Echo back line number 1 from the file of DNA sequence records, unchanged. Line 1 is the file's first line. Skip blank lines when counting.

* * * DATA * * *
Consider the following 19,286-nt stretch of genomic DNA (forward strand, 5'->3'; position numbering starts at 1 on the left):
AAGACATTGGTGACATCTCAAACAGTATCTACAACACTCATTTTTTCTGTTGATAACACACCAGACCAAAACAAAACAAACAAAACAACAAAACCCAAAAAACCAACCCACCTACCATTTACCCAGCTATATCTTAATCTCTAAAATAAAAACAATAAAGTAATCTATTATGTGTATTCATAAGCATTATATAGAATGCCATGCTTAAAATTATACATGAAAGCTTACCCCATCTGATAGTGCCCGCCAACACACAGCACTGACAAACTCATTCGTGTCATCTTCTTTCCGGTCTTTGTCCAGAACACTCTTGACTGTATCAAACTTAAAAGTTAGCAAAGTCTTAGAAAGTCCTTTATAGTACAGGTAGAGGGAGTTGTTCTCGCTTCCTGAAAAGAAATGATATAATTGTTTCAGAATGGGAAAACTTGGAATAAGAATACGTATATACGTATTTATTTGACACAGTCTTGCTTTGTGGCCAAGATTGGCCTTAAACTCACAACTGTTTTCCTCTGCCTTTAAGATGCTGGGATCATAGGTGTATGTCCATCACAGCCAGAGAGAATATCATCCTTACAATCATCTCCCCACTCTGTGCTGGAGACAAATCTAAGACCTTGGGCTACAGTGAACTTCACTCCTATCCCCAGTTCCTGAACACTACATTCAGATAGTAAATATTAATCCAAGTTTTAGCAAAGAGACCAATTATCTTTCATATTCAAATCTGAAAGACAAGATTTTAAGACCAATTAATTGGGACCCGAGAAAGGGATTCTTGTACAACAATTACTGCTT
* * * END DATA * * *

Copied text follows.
Consider the following 19,286-nt stretch of genomic DNA (forward strand, 5'->3'; position numbering starts at 1 on the left):